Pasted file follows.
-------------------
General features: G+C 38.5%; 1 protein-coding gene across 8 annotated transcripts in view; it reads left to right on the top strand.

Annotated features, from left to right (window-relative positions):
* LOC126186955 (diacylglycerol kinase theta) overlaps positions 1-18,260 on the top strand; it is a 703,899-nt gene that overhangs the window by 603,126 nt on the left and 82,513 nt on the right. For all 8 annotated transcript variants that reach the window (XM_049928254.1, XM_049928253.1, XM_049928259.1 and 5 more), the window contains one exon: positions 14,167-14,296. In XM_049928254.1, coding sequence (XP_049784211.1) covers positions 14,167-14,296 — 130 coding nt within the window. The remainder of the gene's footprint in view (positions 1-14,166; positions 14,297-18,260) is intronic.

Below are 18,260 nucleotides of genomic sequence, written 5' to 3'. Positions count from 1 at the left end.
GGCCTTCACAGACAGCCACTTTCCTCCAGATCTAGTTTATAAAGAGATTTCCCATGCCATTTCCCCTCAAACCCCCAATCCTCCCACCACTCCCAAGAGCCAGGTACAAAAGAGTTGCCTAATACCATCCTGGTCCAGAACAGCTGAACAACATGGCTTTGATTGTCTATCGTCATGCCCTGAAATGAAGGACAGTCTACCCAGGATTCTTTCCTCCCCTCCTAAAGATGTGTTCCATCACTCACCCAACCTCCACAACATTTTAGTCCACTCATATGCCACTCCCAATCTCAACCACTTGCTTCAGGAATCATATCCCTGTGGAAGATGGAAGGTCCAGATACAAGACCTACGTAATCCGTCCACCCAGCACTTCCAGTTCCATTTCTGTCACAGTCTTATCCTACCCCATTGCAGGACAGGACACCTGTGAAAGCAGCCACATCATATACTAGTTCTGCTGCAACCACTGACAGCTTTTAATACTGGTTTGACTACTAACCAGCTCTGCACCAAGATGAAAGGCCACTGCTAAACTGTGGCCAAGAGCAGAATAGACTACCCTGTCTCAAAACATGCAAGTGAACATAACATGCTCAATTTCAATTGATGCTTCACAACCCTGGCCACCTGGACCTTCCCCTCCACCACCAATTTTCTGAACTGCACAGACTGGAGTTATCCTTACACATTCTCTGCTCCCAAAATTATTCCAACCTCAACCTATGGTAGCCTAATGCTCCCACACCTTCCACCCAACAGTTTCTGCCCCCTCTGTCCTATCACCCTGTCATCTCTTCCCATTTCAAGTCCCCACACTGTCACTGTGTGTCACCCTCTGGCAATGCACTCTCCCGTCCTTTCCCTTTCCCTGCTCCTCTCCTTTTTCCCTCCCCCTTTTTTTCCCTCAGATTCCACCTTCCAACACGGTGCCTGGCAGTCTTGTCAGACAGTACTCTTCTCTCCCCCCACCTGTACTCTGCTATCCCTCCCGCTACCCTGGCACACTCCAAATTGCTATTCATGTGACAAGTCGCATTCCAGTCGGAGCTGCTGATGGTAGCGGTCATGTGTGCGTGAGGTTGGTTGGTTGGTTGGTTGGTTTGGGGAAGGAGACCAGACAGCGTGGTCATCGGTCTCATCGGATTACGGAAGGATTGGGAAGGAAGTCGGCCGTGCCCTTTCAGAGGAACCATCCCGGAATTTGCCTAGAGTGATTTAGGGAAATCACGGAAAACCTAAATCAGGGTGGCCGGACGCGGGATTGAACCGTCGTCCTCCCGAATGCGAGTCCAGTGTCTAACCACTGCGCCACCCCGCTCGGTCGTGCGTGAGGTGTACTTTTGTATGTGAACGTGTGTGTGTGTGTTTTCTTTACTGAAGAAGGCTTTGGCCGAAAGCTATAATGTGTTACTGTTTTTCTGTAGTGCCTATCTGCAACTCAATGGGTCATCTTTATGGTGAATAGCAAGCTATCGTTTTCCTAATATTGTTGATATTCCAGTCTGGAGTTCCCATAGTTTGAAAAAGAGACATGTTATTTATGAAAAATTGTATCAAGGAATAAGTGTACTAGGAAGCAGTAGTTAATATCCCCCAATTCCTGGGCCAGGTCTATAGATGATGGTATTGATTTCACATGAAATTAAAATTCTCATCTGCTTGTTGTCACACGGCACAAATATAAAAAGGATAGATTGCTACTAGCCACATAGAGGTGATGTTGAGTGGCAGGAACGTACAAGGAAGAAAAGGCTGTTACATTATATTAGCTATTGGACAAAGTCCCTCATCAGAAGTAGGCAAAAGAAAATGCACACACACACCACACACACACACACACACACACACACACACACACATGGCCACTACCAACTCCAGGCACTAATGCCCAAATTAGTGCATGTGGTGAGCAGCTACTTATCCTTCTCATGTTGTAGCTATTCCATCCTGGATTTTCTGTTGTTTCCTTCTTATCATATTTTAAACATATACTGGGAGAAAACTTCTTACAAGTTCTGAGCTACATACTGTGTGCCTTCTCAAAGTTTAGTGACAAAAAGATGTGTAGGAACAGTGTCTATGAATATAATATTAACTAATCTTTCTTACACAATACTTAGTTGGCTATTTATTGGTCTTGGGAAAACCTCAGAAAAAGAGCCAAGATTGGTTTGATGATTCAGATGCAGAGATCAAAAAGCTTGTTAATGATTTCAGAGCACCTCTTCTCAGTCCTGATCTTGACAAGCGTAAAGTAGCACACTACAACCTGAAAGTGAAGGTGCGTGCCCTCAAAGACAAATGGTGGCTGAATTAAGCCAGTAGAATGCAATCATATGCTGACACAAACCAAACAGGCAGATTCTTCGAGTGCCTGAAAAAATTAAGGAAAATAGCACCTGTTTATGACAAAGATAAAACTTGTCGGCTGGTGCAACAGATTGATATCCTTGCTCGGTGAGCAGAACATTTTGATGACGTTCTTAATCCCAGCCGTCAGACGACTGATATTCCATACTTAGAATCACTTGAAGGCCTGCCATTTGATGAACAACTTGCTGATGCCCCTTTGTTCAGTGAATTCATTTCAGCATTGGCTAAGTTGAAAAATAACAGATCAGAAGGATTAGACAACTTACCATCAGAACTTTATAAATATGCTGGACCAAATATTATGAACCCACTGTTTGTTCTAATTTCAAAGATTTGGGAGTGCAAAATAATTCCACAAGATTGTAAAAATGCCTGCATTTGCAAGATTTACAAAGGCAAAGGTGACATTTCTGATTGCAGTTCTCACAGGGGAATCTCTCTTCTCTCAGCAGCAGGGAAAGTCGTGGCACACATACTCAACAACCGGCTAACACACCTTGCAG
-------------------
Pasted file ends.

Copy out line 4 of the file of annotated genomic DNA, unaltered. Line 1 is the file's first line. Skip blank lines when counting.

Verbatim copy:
Below are 18,260 nucleotides of genomic sequence, written 5' to 3'. Positions count from 1 at the left end.